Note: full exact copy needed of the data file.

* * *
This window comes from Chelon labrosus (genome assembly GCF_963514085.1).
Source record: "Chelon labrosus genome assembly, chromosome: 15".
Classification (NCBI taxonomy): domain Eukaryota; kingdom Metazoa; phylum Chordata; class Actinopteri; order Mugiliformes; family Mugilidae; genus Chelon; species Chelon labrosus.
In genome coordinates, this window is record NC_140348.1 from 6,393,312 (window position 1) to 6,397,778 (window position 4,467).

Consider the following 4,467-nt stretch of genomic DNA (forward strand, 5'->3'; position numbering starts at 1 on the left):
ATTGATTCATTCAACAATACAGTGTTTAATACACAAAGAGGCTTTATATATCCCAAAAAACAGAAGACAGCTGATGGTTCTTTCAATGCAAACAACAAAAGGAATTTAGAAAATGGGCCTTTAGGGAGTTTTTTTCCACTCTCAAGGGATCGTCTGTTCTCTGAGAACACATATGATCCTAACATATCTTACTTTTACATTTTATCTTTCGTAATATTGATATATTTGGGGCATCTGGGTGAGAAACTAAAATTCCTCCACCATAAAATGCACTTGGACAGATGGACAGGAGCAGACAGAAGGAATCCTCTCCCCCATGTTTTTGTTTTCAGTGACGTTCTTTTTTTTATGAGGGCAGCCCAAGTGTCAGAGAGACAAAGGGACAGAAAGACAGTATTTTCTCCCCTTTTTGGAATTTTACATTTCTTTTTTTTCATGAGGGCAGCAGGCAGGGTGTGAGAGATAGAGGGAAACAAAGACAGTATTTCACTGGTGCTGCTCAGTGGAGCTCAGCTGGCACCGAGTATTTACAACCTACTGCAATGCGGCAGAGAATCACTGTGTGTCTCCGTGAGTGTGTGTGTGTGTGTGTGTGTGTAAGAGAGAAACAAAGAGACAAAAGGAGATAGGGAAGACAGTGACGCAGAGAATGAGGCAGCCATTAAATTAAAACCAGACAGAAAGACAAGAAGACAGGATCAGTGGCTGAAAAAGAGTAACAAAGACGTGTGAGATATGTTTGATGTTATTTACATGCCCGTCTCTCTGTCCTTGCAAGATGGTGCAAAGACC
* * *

This window comes from Chelon labrosus (genome assembly GCF_963514085.1).
Source record: "Chelon labrosus genome assembly, chromosome: 15".
Classification (NCBI taxonomy): domain Eukaryota; kingdom Metazoa; phylum Chordata; class Actinopteri; order Mugiliformes; family Mugilidae; genus Chelon; species Chelon labrosus.
In genome coordinates, this window is record NC_140348.1 from 6,393,312 (window position 1) to 6,397,778 (window position 4,467).

Consider the following 4,467-nt stretch of genomic DNA (forward strand, 5'->3'; position numbering starts at 1 on the left):
ATTGATTCATTCAACAATACAGTGTTTAATACACAAAGAGGCTTTATATATCCCAAAAAACAGAAGACAGCTGATGGTTCTTTCAATGCAAACAACAAAAGGAATTTAGAAAATGGGCCTTTAGGGAGTTTTTTTCCACTCTCAAGGGATCGTCTGTTCTCTGAGAACACATATGATCCTAACATATCTTACTTTTACATTTTATCTTTCGTAATATTGATATATTTGGGGCATCTGGGTGAGAAACTAAAATTCCTCCACCATAAAATGCACTTGGACAGATGGACAGGAGCAGACAGAAGGAATCCTCTCCCCCATGTTTTTGTTTTCAGTGACGTTCTTTTTTTTATGAGGGCAGCCCAAGTGTCAGAGAGACAAAGGGACAGAAAGACAGTATTTTCTCCCCTTTTTGGAATTTTACATTTCTTTTTTTTCATGAGGGCAGCAGGCAGGGTGTGAGAGATAGAGGGAAACAAAGACAGTATTTCACTGGTGCTGCTCAGTGGAGCTCAGCTGGCACCGAGTATTTACAACCTACTGCAATGCGGCAGAGAATCACTGTGTGTCTCCGTGAGTGTGTGTGTGTGTGTGTGTGTGTAAGAGAGAAACAAAGAGACAAAAGGAGATAGGGAAGACAGTGACGCAGAGAATGAGGCAGCCATTAAATTAAAACCAGACAGAAAGACAAGAAGACAGGATCAGTGGCTGAAAAAGAGTAACAAAGACGTGTGAGATATGTTTGATGTTATTTACATGCCCGTCTCTCTGTCCTTGCAAGATGGTGCAAAGACC